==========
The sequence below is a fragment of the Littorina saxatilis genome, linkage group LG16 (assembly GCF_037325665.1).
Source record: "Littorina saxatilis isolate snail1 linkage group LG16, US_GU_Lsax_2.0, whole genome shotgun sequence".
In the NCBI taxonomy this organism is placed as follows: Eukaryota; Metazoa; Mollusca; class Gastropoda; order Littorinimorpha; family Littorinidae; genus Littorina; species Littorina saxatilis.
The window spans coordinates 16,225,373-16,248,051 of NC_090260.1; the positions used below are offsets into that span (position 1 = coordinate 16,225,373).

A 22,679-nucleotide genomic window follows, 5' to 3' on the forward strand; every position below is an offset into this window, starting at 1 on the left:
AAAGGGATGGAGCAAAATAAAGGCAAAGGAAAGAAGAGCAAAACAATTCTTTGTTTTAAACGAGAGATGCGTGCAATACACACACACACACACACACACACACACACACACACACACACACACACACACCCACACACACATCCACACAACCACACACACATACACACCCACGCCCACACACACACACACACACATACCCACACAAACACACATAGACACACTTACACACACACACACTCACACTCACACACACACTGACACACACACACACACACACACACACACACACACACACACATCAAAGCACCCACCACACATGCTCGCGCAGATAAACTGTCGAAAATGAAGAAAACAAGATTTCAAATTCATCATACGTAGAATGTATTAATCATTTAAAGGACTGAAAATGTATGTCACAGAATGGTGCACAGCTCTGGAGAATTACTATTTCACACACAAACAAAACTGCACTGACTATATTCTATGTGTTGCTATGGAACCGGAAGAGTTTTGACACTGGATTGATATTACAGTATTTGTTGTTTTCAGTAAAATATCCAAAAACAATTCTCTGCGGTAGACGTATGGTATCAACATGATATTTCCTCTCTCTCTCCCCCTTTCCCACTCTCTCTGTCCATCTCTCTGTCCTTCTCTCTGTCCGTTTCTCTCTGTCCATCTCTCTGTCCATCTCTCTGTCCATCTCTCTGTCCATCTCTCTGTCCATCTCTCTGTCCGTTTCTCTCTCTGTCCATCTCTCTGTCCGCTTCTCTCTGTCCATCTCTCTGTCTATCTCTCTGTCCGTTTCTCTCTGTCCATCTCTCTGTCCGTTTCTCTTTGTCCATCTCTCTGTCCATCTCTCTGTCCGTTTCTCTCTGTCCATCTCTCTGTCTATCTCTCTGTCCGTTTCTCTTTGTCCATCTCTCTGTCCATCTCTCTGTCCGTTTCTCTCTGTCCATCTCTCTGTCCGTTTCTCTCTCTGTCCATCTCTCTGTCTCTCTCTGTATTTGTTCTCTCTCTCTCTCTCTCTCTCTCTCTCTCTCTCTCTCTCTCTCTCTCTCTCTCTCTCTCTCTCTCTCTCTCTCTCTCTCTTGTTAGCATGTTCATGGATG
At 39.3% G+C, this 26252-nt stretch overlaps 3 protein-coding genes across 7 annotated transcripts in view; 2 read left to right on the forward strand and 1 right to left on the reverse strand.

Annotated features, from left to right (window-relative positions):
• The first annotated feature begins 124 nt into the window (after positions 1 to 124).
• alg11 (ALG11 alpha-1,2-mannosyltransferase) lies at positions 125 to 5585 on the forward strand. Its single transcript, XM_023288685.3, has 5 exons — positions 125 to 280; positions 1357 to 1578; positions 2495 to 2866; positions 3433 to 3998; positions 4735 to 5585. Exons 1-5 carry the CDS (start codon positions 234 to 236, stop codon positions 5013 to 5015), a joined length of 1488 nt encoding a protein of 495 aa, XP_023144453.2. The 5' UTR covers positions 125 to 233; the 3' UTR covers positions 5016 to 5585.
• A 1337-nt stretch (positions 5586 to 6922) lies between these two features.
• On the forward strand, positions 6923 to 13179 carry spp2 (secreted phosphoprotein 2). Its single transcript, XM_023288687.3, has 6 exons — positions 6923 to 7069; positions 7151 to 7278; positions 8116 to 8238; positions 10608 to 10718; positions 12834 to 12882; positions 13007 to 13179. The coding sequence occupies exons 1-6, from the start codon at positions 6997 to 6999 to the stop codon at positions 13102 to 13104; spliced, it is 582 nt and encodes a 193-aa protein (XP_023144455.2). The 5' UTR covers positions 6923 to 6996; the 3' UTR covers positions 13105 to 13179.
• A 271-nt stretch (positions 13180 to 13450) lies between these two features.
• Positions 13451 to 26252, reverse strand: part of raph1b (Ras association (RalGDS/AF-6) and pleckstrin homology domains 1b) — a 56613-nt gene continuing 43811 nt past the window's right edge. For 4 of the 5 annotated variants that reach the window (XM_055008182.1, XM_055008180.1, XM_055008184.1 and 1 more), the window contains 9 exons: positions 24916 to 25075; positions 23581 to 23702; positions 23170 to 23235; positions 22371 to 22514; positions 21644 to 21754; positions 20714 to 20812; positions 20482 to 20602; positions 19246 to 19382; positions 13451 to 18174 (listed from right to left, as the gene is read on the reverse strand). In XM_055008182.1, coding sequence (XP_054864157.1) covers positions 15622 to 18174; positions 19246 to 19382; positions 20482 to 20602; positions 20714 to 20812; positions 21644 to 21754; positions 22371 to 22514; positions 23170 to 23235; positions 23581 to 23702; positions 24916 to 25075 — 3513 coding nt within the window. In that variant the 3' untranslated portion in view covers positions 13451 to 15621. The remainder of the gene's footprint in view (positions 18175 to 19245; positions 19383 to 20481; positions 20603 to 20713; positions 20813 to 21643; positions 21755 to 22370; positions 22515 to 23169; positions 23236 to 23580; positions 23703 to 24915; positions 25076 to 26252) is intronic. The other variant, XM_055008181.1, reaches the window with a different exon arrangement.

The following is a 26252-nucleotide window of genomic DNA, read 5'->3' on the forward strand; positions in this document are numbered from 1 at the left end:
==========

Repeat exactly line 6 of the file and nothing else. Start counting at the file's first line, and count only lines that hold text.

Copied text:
AAAGGGATGGAGCAAAATAAAGGCAAAGGAAAGAAGAGCAAAACAATTCTTTGTTTTAAACGAGAGATGCGTGCAATACACACACACACACACACACACACACACACACACACACACACACACACACACCCACACACACATCCACACAACCACACACACATACACACCCACGCCCACACACACACACACACACATACCCACACAAACACACATAGACACACTTACACACACACACACTCACACTCACACACACACTGACACACACACACACACACACACACACACACACACACACACATCAAAGCACCCACCACACATGCTCGCGCAGATAAACTGTCGAAAATGAAGAAAACAAGATTTCAAATTCATCATACGTAGAATGTATTAATCATTTAAAGGACTGAAAATGTATGTCACAGAATGGTGCACAGCTCTGGAGAATTACTATTTCACACACAAACAAAACTGCACTGACTATATTCTATGTGTTGCTATGGAACCGGAAGAGTTTTGACACTGGATTGATATTACAGTATTTGTTGTTTTCAGTAAAATATCCAAAAACAATTCTCTGCGGTAGACGTATGGTATCAACATGATATTTCCTCTCTCTCTCCCCCTTTCCCACTCTCTCTGTCCATCTCTCTGTCCTTCTCTCTGTCCGTTTCTCTCTGTCCATCTCTCTGTCCATCTCTCTGTCCATCTCTCTGTCCATCTCTCTGTCCATCTCTCTGTCCGTTTCTCTCTCTGTCCATCTCTCTGTCCGCTTCTCTCTGTCCATCTCTCTGTCTATCTCTCTGTCCGTTTCTCTCTGTCCATCTCTCTGTCCGTTTCTCTTTGTCCATCTCTCTGTCCATCTCTCTGTCCGTTTCTCTCTGTCCATCTCTCTGTCTATCTCTCTGTCCGTTTCTCTTTGTCCATCTCTCTGTCCATCTCTCTGTCCGTTTCTCTCTGTCCATCTCTCTGTCCGTTTCTCTCTCTGTCCATCTCTCTGTCTCTCTCTGTATTTGTTCTCTCTCTCTCTCTCTCTCTCTCTCTCTCTCTCTCTCTCTCTCTCTCTCTCTCTCTCTCTCTCTCTCTCTCTCTCTCTCTTGTTAGCATGTTCATGGATG